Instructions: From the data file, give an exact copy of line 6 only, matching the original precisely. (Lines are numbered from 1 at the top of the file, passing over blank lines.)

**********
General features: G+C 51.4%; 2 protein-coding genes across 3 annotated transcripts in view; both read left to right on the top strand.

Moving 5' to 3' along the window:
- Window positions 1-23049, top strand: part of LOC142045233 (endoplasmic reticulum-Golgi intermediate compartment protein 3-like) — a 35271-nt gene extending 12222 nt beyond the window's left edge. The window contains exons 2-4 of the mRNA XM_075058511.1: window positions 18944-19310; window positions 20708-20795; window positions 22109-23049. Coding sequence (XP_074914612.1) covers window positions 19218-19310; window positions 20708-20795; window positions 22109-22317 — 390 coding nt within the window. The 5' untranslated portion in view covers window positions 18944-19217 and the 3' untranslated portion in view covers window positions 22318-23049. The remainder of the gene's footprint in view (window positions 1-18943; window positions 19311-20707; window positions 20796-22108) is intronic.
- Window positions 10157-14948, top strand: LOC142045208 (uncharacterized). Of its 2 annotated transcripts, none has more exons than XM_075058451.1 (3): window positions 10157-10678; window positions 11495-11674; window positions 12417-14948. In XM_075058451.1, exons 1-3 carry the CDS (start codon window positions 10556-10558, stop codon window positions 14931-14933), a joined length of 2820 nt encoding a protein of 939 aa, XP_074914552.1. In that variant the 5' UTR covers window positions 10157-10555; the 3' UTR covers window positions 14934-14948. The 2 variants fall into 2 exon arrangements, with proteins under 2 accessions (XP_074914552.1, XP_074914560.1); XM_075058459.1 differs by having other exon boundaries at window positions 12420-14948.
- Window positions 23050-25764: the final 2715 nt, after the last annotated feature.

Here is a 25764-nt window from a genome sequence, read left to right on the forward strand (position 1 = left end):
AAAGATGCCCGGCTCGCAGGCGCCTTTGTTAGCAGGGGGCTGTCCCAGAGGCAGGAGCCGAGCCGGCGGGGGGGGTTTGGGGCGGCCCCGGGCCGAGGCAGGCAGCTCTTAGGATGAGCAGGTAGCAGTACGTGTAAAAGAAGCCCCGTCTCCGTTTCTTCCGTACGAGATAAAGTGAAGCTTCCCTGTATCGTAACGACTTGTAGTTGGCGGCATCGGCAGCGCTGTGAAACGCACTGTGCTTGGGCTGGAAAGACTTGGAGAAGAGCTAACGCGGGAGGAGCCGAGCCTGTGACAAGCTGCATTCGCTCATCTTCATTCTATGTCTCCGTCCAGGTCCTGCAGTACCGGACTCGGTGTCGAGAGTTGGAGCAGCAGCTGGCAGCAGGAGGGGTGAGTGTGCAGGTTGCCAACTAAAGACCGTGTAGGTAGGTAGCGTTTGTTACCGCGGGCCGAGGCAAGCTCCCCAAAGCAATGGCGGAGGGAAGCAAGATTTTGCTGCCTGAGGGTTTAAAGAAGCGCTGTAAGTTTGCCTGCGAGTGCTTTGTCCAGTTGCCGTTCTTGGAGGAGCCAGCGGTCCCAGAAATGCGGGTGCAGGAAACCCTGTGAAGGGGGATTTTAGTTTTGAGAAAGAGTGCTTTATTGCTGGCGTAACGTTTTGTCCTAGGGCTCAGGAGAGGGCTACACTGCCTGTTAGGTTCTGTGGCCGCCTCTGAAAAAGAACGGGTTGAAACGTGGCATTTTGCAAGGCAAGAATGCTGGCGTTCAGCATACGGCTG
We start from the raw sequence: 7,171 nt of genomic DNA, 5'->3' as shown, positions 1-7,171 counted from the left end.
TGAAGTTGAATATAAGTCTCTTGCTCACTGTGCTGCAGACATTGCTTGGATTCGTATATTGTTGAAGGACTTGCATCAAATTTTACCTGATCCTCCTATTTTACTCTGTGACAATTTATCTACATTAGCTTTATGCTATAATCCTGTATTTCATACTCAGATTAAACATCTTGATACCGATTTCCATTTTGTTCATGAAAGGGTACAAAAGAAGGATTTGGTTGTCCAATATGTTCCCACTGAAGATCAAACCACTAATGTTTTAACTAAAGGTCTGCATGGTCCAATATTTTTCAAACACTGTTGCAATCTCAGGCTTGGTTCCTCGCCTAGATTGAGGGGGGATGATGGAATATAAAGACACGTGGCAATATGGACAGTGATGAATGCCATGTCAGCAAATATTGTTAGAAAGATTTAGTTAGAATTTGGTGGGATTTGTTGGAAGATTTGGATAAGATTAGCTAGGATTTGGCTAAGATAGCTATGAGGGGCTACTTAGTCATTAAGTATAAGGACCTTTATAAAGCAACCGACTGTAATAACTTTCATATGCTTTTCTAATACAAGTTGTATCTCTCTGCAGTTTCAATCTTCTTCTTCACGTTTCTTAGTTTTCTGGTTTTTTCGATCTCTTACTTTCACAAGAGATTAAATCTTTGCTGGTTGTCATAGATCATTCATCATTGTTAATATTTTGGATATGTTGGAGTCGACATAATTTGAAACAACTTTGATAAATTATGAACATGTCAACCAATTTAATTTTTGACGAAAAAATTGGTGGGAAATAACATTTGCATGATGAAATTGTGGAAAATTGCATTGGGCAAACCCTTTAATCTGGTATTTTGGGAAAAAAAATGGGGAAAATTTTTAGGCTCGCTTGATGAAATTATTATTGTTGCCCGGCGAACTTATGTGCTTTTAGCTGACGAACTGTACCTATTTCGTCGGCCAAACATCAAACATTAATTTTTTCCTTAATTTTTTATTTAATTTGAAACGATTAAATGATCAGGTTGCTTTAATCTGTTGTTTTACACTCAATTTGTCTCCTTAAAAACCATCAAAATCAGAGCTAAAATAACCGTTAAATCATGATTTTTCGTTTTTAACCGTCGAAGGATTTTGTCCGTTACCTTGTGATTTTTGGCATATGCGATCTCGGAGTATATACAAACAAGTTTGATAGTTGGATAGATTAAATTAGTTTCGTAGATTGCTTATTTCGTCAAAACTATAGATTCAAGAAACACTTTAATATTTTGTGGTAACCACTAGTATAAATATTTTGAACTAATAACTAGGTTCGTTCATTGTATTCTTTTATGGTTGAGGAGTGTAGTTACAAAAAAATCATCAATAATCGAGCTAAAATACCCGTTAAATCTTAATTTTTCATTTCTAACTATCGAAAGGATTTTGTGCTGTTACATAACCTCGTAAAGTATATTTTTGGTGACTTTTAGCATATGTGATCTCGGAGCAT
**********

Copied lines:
Here is a 25764-nt window from a genome sequence, read left to right on the forward strand (position 1 = left end):